Dozens of Simeon High School students, alums, staff and teachers tried to attend a recent Chicago Board of Education meeting but were denied entry. They had not registered in advance. So they stood outside CPS’ Downtown headquarters, then left. | Suzanne McBride/Sun-Times

CPS continues to turn away the public at its monthly board meetings

SHARE CPS continues to turn away the public at its monthly board meetings
SHARE CPS continues to turn away the public at its monthly board meetings

More than 60 students, recent graduates, staff and teachers from Simeon High School showed up at the offices of the Chicago Public Schools earlier this summer, hoping to attend the school board’s monthly meeting.

Two days earlier, CPS announced it had removed Simeon’s principal, Sheldon House, from his position as part of an ongoing, district-wide investigation into allegations of sexual abuse involving students.

But most of the Simeon group were not allowed into the meeting because of the unusual — and likely illegal — way CPS controls admission.

Anybody interested in attending a Chicago Board of Education meeting must register online in advance. If you just show up, you are asked to stand in a specific line and answer several questions, including whether you’re a CPS parent and why you want to attend the meeting. You have to give CPS your name and phone number, too.

“They definitely can’t do that,” says Ben Silver, a lawyer with the Elmhurst-based Citizen Advocacy Center, a group that pushes for public access to government records and meetings. “That’s going to intimidate anyone who’s thinking of going there and opposing them. … The whole thing is pretty outrageous.”

The Illinois Open Meetings Act, says Silver, doesn’t allow a governmental body, including CPS, to question members of the public before allowing them into an open meeting.

Being kept out of the June 27 meeting upset Tanesha Burgin-Reed, who works at Simeon. All three of her sons graduated from the South Side school. Burgin-Reed made the trip downtown to show support for former Principal House, whom she credits with moving Simeon up from the district’s lowest academic rating, Level 3, to the top rating, Level 1.

“It’s real disheartening that we came down here and can’t get in,” she said. “I’m really disappointed.”

Instead, Burgin-Reed and others not allowed into the meeting could only stand outside CPS headquarters, holding handmade signs.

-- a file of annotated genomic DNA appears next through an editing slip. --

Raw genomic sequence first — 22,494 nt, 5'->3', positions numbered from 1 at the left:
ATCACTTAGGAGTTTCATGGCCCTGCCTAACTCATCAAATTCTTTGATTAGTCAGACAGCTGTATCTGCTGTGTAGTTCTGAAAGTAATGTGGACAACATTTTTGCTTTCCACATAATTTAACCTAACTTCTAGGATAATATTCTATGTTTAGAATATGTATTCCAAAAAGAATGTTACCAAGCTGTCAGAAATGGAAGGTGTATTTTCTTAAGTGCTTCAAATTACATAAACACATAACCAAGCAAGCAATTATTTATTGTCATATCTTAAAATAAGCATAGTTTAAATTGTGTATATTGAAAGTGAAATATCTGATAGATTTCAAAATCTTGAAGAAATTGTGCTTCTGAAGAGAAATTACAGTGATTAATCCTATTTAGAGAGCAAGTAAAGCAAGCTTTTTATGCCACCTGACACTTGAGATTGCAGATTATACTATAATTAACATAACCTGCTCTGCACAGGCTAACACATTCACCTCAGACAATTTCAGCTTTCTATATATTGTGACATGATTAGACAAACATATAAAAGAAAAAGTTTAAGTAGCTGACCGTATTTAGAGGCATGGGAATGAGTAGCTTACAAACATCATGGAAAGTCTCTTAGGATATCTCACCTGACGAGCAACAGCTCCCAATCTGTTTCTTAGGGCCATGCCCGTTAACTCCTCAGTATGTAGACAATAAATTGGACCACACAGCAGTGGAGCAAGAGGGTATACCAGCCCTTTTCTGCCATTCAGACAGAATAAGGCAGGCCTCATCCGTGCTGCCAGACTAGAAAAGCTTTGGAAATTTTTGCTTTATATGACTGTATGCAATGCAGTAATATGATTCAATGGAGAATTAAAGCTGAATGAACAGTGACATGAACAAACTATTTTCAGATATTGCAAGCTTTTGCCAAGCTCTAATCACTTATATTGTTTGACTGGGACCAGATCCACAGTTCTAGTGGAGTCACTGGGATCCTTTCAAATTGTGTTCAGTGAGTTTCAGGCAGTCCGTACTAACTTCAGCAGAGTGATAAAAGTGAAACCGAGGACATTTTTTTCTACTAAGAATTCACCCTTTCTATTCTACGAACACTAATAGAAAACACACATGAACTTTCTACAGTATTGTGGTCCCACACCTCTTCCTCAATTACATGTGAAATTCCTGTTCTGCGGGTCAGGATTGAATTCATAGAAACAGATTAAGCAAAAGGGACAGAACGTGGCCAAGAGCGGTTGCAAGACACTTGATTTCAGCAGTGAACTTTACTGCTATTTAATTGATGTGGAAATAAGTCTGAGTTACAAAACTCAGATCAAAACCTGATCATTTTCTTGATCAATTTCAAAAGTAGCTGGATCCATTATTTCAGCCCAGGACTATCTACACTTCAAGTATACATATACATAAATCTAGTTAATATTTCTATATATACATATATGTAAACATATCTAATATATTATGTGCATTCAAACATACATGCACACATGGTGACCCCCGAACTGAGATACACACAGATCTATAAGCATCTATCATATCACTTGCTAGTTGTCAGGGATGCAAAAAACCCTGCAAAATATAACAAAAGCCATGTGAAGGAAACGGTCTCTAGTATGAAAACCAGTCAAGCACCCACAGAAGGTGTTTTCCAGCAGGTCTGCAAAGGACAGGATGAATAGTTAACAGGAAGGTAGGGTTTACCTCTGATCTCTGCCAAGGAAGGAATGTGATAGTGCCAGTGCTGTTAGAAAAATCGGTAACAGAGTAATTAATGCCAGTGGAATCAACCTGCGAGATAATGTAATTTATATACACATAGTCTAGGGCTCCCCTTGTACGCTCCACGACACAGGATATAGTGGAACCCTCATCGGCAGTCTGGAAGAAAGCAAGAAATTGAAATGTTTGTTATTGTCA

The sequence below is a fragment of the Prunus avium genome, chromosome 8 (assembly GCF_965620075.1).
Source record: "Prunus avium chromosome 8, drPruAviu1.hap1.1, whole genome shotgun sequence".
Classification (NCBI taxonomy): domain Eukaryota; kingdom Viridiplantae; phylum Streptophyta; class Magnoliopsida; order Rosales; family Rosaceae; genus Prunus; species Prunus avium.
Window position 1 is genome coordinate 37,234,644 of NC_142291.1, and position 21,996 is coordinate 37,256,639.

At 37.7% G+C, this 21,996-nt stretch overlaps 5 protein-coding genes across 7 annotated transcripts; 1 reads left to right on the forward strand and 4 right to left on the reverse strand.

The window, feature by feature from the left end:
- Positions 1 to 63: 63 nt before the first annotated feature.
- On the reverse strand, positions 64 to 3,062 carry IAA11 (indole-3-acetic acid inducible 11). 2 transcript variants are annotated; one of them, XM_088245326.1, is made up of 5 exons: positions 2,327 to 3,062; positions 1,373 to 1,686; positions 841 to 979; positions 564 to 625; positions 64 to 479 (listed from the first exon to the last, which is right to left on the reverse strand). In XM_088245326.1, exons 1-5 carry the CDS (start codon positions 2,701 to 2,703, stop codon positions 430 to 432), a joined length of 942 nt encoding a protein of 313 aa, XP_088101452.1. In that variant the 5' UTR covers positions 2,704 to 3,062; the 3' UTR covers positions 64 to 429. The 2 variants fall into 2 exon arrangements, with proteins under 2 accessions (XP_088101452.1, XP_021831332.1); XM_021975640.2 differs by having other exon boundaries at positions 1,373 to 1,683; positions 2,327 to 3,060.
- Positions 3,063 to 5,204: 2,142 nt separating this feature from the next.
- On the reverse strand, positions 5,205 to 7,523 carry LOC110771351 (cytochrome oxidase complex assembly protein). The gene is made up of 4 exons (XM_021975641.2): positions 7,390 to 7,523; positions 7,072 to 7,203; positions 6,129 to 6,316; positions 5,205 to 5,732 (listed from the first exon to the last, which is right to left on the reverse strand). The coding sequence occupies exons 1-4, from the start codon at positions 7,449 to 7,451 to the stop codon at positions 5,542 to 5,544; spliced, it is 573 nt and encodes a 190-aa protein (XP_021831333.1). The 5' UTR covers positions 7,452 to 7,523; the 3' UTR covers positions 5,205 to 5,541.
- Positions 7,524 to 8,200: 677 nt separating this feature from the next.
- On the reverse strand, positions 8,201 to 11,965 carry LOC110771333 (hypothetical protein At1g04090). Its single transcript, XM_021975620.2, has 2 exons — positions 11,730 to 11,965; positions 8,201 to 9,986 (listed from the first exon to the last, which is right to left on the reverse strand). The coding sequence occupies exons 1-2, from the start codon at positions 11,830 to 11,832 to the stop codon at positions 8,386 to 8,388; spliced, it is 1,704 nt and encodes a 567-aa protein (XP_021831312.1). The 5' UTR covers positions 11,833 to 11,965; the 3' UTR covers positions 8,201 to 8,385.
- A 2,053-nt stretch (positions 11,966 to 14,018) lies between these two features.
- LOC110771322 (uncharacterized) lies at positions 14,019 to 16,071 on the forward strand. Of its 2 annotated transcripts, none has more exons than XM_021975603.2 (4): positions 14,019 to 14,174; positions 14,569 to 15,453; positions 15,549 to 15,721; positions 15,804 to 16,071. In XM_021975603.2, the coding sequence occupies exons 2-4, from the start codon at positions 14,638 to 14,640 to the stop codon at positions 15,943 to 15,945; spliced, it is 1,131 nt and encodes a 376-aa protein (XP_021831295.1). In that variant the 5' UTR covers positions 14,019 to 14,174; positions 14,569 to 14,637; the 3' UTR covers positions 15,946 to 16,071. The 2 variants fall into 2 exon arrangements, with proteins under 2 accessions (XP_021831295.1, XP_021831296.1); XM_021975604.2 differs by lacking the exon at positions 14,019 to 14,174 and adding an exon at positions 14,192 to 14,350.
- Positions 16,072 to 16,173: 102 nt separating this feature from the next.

CPS has been caught closing the door on the public before. Nearly five years ago, I and another Columbia College professor, Curtis Lawrence, along with a group of journalism students, attempted to attend a CPS meeting only to learn that none of us would be allowed in because we had not registered in advance. Eventually, we were allowed in as members of the press — but we witnessed a number of others being turned away that day.

We filed a complaint with the state’s Public Access Bureau, part of Attorney General Lisa Madigan’s office, and this past May received a letter stating CPS had violated state law when it required the public to register in advance to attend the August 2013 meeting. “However, no remedial action is necessary at this time because the Board has since rescinded the advance registration requirement for meeting attendance,” the public access bureau wrote.

When contacted the day after the June board meeting and informed CPS was still using a registration process, an attorney with the public access bureau encouraged me to file another complaint.

CPS says it started a pre-registration process in 2013 because that’s what members of the public wanted; before then, people would wait hours in line to get into the meeting, says CPS spokesman Michael Passman. “We don’t have physical space to accommodate everyone.”

Later in a statement, CPS claimed no one has complained to them about not being able to get into the monthly meetings. “We have not been made aware of any concerns about members of the public being turned away from a Board meeting. All community members who arrive on the day of a meeting are offered an opportunity to register when they arrive and encouraged to wait in the lobby until a seat becomes available.”

It’s time CPS fixed this, says Wendy Katten, founder of Raise Your Hand and co-director of Raise Your Hand Action. Before stepping down as executive director of the parent advocacy group, Katten attended every board meeting for seven years where she regularly saw members of the public — often CPS parents who had taken the day off from work — being shut out of the meeting. “That happens every month.”

Katten happened to be at the June meeting and was able to get in because she had pre-registered, though initially CPS staff weren’t letting her in. “I knew who to complain to. I had to make a lot of noise.” After about 20 minutes, she and a few others from Raise Your Hand got into the meeting, while others standing nearby were kept out, Katten said.

She questions why each month there are just 160 spots for the public to attend a meeting where the state’s largest school district — with about 370,000 students — conducts its business.

That’s a good question. Does CPS really want the public there? The school district shouldn’t wait for the attorney general’s office to take action. It should do the right thing after denying the public access to its meetings all these years: Let the people in.

Suzanne McBride is chair of the Communication Department at Columbia College Chicago and an editor at the Sun-Times.

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